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Smarter, richer, no wonder AL is better
It has been this way for the past half decade or so, and -- as the latest round of interleague play suggests -- the American League is still the superior league by a robust margin.
The AL holds the edge in interleague play in each of the past seven seasons, and in 2010 it bested the NL by a margin of 134 wins to 118.
Take those past seven rounds of interleague play, throw in the World Series and All-Star Game results over that span, and the AL has gone 1,001-803 against the Senior Circuit in head-to-head encounters. That's a record that leaves little room for interpretation.
As for those interleague encounters, some would argue the NL is disadvantaged by having to scare up a DH when playing in AL parks, but, as pointed out on the Baseball-Reference.com blog, the AL is similarly impaired by having to hit pitchers who have almost no experience handling a bat or running the bases.
The reasonable conclusion is that what's happened in interleague play accurately reflects the strength of the two leagues. The reality is that the AL is much better than the NL.
So why is this the case? And is the National League catching up? As for the first question, it has at least a little something to do with money. AL teams have higher average major-league payrolls than NL teams do, and that's the case even after you remove the outlier Yankees from the calculus. Include the Yanks, and AL teams outspend their NL counterparts by roughly $10 million per club per season.
As well, the AL throughout recent history has spent more on draft picks than NL teams have. In fact, from 2006 to 2009, AL teams outspent NL clubs by roughly $1 million per first-round pick. Those trends -- and probably some other factors -- have conspired to make the AL the top league.
Another idea, posed by others, has to do with the "front office talent gap" that's present. Though both leagues have good front offices, bad front offices and those seemingly given to measured indifference, the most resourceful organizations are in the American League.
The Red Sox, Rays, Twins, Angels and Yankees, for instance, have achieved sustained success within a wide range of revenue streams, and there's no reason to expect otherwise in the seasons to come. And that's to say nothing of shrewd GMs like Kenny Williams in Chicago, Billy Beane in Oakland, Dave Dombrowski in Detroit and Jon Daniels in Texas.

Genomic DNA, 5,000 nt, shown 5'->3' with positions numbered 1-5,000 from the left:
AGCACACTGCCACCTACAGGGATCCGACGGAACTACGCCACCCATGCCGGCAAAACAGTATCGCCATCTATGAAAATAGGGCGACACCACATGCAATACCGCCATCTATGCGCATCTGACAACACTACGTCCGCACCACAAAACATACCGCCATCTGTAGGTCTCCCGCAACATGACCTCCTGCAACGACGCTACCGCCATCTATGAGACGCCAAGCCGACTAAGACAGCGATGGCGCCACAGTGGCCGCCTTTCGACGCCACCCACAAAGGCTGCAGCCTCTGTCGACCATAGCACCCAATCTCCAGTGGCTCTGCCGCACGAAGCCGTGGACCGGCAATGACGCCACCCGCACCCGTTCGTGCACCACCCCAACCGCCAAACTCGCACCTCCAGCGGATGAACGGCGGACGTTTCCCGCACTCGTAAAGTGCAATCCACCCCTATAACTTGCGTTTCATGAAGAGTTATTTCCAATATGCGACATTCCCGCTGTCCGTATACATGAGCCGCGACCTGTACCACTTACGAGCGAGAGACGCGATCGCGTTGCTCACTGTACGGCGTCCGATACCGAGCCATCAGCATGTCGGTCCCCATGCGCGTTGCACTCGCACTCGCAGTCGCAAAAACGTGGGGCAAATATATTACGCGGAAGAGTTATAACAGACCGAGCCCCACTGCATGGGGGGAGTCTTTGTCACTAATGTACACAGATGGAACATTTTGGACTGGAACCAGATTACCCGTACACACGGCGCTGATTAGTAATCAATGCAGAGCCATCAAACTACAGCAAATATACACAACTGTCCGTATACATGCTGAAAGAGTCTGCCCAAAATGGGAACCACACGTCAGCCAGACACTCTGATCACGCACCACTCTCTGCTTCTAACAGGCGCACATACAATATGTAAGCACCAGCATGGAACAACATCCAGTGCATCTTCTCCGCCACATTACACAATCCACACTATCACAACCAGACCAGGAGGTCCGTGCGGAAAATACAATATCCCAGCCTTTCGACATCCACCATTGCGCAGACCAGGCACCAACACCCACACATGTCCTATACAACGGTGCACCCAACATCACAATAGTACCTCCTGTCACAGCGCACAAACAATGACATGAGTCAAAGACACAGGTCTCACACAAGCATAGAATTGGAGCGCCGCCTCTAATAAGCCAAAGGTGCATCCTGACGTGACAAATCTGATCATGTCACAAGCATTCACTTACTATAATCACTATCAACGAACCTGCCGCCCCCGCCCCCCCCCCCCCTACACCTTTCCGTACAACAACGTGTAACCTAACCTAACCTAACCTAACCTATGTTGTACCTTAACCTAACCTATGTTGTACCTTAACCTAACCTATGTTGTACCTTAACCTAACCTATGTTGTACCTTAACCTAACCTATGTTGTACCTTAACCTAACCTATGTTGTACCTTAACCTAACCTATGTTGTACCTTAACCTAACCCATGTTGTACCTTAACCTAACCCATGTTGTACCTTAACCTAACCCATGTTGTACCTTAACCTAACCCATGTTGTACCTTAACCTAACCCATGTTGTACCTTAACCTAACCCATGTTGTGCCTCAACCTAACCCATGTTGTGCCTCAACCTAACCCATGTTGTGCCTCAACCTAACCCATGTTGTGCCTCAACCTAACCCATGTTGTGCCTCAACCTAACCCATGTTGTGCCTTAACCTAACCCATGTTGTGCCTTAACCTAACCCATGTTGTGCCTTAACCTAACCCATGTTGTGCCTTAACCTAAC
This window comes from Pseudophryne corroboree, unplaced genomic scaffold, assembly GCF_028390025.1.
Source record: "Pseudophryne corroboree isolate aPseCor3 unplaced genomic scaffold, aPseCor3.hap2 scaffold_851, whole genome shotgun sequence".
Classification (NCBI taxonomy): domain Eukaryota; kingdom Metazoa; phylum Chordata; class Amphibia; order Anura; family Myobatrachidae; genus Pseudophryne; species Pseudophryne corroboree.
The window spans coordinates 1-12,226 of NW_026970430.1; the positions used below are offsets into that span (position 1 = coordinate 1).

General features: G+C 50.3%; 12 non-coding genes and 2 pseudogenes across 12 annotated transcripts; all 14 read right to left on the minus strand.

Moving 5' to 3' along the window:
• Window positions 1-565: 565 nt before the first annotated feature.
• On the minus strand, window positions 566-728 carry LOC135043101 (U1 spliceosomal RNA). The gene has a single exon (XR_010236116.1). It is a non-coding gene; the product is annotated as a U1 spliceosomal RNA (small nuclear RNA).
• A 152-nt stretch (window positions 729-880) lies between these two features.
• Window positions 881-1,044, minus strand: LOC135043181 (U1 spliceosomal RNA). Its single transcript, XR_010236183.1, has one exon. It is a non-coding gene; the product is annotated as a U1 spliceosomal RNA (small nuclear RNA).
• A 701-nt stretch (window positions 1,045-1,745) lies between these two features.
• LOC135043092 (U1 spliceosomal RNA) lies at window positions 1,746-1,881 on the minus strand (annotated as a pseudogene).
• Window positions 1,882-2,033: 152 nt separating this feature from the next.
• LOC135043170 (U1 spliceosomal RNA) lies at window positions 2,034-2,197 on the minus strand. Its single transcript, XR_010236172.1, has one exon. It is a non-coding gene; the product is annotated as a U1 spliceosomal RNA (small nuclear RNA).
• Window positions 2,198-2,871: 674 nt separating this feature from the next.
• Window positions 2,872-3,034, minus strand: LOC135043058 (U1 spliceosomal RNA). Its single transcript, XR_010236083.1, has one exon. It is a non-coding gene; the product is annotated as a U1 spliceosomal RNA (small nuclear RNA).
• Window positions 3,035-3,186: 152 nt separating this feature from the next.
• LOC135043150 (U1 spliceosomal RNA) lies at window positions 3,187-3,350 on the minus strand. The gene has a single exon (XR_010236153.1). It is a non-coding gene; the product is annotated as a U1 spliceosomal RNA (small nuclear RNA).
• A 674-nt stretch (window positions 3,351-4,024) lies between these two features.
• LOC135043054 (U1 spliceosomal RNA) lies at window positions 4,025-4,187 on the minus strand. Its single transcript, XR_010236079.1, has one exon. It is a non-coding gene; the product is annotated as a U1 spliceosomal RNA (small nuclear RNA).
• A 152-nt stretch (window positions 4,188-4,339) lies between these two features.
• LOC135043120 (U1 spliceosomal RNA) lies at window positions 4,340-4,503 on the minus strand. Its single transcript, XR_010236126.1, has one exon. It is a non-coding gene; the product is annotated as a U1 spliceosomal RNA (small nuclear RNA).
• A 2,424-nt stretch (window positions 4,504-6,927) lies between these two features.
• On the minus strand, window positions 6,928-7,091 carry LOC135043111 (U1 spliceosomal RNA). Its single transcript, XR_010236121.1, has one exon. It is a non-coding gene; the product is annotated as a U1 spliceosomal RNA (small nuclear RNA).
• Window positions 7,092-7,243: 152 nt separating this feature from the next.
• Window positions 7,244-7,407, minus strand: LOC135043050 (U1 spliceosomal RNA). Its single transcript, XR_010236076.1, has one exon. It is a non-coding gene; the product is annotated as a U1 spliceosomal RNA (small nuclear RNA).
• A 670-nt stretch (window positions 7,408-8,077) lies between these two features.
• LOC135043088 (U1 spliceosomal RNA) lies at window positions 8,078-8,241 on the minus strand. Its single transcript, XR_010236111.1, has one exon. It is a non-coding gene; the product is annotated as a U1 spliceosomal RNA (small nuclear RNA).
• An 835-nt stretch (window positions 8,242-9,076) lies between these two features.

As for the NL, you have an unfortunate number of hapless and semi-hapless operators who also happen to run the high-revenue clubs. In Chicago, Jim Hendry needs to be fired yesterday. In Philadelphia, Ruben Amaro has made several questionable moves since taking over for Pat Gillick.
Mets GM Omar Minaya might be in the midst of saving his job (though the grassroots Howard Megdal campaign continues to build momentum), but his leadership has been inconsistent and unfocused at best. Ditto for Ned Colletti in L.A. and Brian Sabean in San Fran, whose teams seem to tread water and occasionally succeed in spite of the front offices.
In Florida, you find the opposite problem -- Larry Beinfest, one of the most gifted execs in sports, is hamstrung by Jeff Loria, one of the worst owners in sports. And, of course, there's no excuse for the continued employ of Astros GM Ed Wade.
As for the other question -- is the NL catching up? -- the answer is a resounding "maybe."
In each of the past three seasons, the NL has improved its interleague record and interleague run differential, so that's a positive upward trend. And for all that's made of the NL's current losing streak in the All-Star Game, it's worth noting the past four Midsummer Classics have been decided by a total of ... four runs.
But a few things can help the NL further whittle down the AL's advantage, which still remains substantial and undeniable.
First, you can make the case the NL has more high-ceiling, pre-arbitration-eligible young players than does the AL. Stephen Strasburg, Jason Heyward, Colby Rasmus, Bryce Harper, Mike Stanton, Buster Posey, Pedro Alvarez, Aroldis Chapman, Andrew McCutchen, Jaime Garcia, Mike Leake and many others belong to NL franchises, at least for the moment.
Certainly, you can come up with an imposing list of young AL players, but when it comes to prospects, rookies and sophomores, the NL has the better yield. In the coming seasons, that should make a difference.
So the NL does seem to be gradually making up ground, and the deeply impressive base of young talent means it'll probably continue making up ground. But if the NL wants to re-establish superiority after so many years, then it'll need better decision-makers, particularly within the well-heeled franchises.
It's anyone's guess whether that will happen.
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